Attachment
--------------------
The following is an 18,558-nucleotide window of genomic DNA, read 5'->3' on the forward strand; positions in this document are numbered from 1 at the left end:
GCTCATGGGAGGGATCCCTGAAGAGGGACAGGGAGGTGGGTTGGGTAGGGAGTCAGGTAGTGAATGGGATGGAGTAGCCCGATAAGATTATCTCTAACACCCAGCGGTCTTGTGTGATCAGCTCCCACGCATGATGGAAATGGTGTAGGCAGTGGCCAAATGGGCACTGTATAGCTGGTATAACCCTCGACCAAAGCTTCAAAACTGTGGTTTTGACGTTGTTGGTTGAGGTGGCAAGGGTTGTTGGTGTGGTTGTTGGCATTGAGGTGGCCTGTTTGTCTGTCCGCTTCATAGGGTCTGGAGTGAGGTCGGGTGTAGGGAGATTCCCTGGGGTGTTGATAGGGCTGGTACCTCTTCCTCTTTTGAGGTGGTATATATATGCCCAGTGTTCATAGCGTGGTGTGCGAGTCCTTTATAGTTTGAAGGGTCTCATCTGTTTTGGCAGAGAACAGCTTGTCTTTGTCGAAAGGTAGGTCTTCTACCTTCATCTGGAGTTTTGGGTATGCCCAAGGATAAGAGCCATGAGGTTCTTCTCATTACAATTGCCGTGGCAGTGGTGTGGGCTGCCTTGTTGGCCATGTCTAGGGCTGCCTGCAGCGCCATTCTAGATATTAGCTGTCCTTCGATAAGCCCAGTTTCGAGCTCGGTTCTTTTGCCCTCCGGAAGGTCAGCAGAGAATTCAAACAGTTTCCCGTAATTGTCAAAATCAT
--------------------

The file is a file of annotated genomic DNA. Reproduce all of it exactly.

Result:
The following is an 18,558-nucleotide window of genomic DNA, read 5'->3' on the forward strand; positions in this document are numbered from 1 at the left end:
GCTCATGGGAGGGATCCCTGAAGAGGGACAGGGAGGTGGGTTGGGTAGGGAGTCAGGTAGTGAATGGGATGGAGTAGCCCGATAAGATTATCTCTAACACCCAGCGGTCTTGTGTGATCAGCTCCCACGCATGATGGAAATGGTGTAGGCAGTGGCCAAATGGGCACTGTATAGCTGGTATAACCCTCGACCAAAGCTTCAAAACTGTGGTTTTGACGTTGTTGGTTGAGGTGGCAAGGGTTGTTGGTGTGGTTGTTGGCATTGAGGTGGCCTGTTTGTCTGTCCGCTTCATAGGGTCTGGAGTGAGGTCGGGTGTAGGGAGATTCCCTGGGGTGTTGATAGGGCTGGTACCTCTTCCTCTTTTGAGGTGGTATATATATGCCCAGTGTTCATAGCGTGGTGTGCGAGTCCTTTATAGTTTGAAGGGTCTCATCTGTTTTGGCAGAGAACAGCTTGTCTTTGTCGAAAGGTAGGTCTTCTACCTTCATCTGGAGTTTTGGGTATGCCCAAGGATAAGAGCCATGAGGTTCTTCTCATTACAATTGCCGTGGCAGTGGTGTGGGCTGCCTTGTTGGCCATGTCTAGGGCTGCCTGCAGCGCCATTCTAGATATTAGCTGTCCTTCGATAAGCCCAGTTTCGAGCTCGGTTCTTTTGCCCTCCGGAAGGTCAGCAGAGAATTCAAACAGTTTCCCGTAATTGTCAAAATCAT